UK Conservatives Score Big Gains

LONDON (AP) -- British Prime Minister Theresa May's Conservatives have scored big gains in local elections --- an auspicious sign for the party ahead of a national election next month, and bad news for rivals on both the left and the right.

Results were coming in Friday for local councils in England, Scotland and Wales, as well as mayoral competitions in several cities.

With about a quarter of the votes counted, May's party had gained control of five councils, added more than 100 new councilors and taken the new position of mayor for the city of Bristol and surrounding area in western England.

May has urged voters to give the Conservatives a bigger majority in Parliament in the June 8 national election in order to strengthen Britain's hand in exit talks with the European Union. Results from Thursday's local elections suggest the message is getting through.

John Curtice, a professor of politics at Strathclyde University, said the Conservatives were on course for their best local-election result in at least a decade, and possibly a quarter-century.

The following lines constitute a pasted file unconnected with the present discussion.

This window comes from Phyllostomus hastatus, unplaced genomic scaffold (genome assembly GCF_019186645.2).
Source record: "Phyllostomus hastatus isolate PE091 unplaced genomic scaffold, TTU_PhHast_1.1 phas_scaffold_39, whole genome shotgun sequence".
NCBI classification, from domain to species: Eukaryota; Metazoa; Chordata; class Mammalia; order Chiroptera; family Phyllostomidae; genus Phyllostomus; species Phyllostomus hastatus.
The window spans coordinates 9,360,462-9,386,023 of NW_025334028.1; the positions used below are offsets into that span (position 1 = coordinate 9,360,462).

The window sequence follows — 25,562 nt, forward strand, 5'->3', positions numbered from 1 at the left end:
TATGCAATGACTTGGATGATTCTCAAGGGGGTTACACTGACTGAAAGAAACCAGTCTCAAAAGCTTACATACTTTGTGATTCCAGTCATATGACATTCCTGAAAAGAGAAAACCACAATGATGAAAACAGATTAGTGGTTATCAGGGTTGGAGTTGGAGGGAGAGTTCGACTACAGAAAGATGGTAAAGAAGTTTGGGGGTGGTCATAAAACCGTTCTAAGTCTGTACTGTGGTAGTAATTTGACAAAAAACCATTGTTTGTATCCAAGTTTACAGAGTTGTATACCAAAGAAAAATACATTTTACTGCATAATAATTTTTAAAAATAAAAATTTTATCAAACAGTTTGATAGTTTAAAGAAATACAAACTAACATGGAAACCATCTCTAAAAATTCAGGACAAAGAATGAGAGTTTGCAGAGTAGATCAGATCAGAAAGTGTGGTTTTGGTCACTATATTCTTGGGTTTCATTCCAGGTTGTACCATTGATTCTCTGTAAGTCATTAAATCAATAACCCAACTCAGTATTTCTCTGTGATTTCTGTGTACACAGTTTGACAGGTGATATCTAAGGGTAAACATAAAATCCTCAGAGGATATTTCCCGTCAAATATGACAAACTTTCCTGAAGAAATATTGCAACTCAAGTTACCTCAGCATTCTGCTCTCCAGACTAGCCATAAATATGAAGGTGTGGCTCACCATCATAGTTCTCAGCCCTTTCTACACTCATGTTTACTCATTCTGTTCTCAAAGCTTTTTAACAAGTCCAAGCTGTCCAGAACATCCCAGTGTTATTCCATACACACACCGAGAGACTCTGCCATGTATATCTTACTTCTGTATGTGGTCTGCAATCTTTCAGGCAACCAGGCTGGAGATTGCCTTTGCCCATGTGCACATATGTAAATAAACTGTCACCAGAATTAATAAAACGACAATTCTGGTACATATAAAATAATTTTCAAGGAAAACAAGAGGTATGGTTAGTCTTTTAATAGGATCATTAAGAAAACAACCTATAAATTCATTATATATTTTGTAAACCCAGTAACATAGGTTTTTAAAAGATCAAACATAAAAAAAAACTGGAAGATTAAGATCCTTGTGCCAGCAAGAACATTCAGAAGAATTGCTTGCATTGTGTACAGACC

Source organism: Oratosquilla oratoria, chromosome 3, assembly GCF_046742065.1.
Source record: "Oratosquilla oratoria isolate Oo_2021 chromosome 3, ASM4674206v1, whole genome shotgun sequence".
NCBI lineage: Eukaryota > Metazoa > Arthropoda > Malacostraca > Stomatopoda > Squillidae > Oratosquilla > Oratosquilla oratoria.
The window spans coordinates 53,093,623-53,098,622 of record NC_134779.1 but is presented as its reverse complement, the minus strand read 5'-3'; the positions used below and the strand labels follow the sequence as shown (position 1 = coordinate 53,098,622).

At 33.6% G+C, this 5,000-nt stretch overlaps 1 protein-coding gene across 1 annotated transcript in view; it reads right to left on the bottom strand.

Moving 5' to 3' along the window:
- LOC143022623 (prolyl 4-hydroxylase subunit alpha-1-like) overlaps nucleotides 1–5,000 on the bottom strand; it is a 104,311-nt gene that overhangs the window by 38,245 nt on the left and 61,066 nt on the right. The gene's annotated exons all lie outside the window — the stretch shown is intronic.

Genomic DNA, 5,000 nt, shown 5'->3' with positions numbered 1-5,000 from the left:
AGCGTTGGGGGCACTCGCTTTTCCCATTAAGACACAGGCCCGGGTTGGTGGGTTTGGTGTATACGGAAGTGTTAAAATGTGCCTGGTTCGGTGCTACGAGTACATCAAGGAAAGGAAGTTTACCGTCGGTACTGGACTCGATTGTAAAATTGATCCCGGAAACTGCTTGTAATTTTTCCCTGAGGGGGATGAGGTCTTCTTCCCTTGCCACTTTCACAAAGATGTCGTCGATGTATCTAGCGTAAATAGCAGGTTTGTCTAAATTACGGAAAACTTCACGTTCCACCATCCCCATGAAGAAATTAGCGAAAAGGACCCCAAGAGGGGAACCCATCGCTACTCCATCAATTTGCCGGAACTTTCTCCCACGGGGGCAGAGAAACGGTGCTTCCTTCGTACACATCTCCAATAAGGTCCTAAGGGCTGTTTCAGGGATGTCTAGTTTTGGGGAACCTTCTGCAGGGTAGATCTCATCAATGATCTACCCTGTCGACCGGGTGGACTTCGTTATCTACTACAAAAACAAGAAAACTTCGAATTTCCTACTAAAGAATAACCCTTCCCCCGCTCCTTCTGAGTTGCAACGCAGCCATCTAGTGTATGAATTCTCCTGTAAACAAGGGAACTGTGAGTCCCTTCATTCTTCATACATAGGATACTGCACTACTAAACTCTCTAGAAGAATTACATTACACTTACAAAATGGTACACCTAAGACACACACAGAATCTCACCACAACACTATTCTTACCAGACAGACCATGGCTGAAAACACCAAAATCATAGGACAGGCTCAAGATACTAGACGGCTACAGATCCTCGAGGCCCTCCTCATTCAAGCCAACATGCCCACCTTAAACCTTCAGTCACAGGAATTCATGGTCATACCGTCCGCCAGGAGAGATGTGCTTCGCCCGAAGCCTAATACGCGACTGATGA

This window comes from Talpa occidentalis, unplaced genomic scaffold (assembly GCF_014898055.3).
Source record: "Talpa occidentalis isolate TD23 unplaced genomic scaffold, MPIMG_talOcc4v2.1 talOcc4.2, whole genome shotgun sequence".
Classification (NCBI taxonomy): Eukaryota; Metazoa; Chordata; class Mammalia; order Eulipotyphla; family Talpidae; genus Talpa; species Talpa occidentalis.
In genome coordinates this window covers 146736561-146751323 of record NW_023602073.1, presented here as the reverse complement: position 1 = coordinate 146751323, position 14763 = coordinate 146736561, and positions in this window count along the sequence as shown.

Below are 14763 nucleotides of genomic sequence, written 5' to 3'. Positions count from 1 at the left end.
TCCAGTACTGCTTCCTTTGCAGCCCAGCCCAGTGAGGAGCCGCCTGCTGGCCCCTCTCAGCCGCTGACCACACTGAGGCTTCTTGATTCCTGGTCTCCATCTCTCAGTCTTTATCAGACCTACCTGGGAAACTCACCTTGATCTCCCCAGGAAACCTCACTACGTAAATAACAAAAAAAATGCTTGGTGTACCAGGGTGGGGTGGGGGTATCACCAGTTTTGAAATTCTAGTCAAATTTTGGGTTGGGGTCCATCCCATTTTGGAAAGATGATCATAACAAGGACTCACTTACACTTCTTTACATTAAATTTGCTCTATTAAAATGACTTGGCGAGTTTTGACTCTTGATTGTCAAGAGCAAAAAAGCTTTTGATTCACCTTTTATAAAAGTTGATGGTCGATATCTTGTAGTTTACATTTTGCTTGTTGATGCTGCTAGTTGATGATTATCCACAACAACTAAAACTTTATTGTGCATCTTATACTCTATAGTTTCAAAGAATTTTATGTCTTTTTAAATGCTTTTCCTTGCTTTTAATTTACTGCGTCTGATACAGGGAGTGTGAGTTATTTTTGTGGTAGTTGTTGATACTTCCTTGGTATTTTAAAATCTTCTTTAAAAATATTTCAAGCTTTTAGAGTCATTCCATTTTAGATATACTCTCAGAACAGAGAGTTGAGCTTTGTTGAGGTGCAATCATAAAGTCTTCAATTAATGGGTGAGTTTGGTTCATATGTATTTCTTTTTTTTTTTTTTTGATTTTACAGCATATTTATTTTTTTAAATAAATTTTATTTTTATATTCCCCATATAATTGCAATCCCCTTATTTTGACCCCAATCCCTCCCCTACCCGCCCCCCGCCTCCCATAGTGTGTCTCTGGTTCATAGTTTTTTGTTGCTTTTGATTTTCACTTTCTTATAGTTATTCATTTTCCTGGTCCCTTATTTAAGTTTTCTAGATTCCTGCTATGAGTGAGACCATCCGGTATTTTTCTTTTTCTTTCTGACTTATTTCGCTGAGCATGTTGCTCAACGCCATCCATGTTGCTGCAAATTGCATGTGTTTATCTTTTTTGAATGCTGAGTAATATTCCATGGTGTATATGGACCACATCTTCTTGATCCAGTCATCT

Defense Secretary Michael Fallon said voters "are now seeing that what this country needs is a government with a full, working majority to negotiate a good, successful exit from the European Union and to build a stronger, fairer Britain after that."

The main opposition Labour Party took a beating, suffering losses in its long-time stronghold of Wales and losing dozens of local councilors nationwide.

Labour finance spokesman John McDonnell acknowledged the party had suffered a tough night, but told ITV that the results were not "the wipeout that people expected" and insisted it is still "all to play for" in the national vote.

The right-wing U.K. Independence Party, whose animosity to the EU helped drive Britain out of the bloc, failed to hold a single seat in early counting, as voters switched to the Conservatives now that UKIP's main goal has been achieved.

UKIP deputy chairwoman Suzanne Evans acknowledged the party faces a "difficult dilemma."

"We have got what we wanted, but unfortunately we have been in a sense the victims of our own success," she told Sky News.